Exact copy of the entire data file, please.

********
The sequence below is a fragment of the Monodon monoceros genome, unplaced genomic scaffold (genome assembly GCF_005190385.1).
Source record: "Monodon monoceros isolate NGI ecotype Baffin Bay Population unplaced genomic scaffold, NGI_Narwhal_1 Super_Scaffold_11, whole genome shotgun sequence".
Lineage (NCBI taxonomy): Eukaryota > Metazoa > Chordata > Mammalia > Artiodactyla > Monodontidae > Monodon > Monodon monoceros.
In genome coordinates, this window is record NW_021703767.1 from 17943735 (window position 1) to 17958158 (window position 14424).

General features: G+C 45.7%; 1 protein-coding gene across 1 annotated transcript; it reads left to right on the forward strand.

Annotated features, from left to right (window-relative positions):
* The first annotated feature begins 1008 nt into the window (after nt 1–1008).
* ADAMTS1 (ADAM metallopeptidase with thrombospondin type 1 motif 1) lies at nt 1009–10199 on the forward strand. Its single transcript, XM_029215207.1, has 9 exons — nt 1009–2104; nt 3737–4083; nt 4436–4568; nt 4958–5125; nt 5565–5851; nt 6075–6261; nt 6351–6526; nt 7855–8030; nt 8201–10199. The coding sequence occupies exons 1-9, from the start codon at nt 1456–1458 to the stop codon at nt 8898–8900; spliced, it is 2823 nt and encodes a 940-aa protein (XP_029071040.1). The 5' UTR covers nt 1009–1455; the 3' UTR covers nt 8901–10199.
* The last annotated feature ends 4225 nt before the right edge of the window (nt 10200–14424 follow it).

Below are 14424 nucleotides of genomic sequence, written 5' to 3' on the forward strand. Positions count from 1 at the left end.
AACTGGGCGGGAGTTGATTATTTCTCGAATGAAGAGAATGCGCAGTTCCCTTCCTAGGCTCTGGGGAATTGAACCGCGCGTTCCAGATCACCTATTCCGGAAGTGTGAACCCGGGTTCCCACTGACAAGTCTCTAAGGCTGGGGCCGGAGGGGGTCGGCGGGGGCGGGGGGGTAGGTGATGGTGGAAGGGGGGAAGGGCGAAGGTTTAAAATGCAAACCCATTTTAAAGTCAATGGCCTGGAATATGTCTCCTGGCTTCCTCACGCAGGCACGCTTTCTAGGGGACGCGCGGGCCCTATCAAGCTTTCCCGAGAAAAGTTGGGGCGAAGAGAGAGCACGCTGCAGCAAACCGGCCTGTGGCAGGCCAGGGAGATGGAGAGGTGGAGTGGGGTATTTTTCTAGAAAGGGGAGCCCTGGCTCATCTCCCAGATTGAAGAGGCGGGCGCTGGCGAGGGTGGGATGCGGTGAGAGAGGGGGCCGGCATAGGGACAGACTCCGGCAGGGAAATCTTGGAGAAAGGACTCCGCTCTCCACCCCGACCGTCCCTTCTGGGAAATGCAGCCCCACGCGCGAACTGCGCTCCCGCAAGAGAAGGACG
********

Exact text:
The sequence below is a fragment of the Monodon monoceros genome, unplaced genomic scaffold (genome assembly GCF_005190385.1).
Source record: "Monodon monoceros isolate NGI ecotype Baffin Bay Population unplaced genomic scaffold, NGI_Narwhal_1 Super_Scaffold_11, whole genome shotgun sequence".
Lineage (NCBI taxonomy): Eukaryota > Metazoa > Chordata > Mammalia > Artiodactyla > Monodontidae > Monodon > Monodon monoceros.
In genome coordinates, this window is record NW_021703767.1 from 17943735 (window position 1) to 17958158 (window position 14424).

General features: G+C 45.7%; 1 protein-coding gene across 1 annotated transcript; it reads left to right on the forward strand.

Annotated features, from left to right (window-relative positions):
* The first annotated feature begins 1008 nt into the window (after nt 1–1008).
* ADAMTS1 (ADAM metallopeptidase with thrombospondin type 1 motif 1) lies at nt 1009–10199 on the forward strand. Its single transcript, XM_029215207.1, has 9 exons — nt 1009–2104; nt 3737–4083; nt 4436–4568; nt 4958–5125; nt 5565–5851; nt 6075–6261; nt 6351–6526; nt 7855–8030; nt 8201–10199. The coding sequence occupies exons 1-9, from the start codon at nt 1456–1458 to the stop codon at nt 8898–8900; spliced, it is 2823 nt and encodes a 940-aa protein (XP_029071040.1). The 5' UTR covers nt 1009–1455; the 3' UTR covers nt 8901–10199.
* The last annotated feature ends 4225 nt before the right edge of the window (nt 10200–14424 follow it).

Below are 14424 nucleotides of genomic sequence, written 5' to 3' on the forward strand. Positions count from 1 at the left end.
AACTGGGCGGGAGTTGATTATTTCTCGAATGAAGAGAATGCGCAGTTCCCTTCCTAGGCTCTGGGGAATTGAACCGCGCGTTCCAGATCACCTATTCCGGAAGTGTGAACCCGGGTTCCCACTGACAAGTCTCTAAGGCTGGGGCCGGAGGGGGTCGGCGGGGGCGGGGGGGTAGGTGATGGTGGAAGGGGGGAAGGGCGAAGGTTTAAAATGCAAACCCATTTTAAAGTCAATGGCCTGGAATATGTCTCCTGGCTTCCTCACGCAGGCACGCTTTCTAGGGGACGCGCGGGCCCTATCAAGCTTTCCCGAGAAAAGTTGGGGCGAAGAGAGAGCACGCTGCAGCAAACCGGCCTGTGGCAGGCCAGGGAGATGGAGAGGTGGAGTGGGGTATTTTTCTAGAAAGGGGAGCCCTGGCTCATCTCCCAGATTGAAGAGGCGGGCGCTGGCGAGGGTGGGATGCGGTGAGAGAGGGGGCCGGCATAGGGACAGACTCCGGCAGGGAAATCTTGGAGAAAGGACTCCGCTCTCCACCCCGACCGTCCCTTCTGGGAAATGCAGCCCCACGCGCGAACTGCGCTCCCGCAAGAGAAGGACG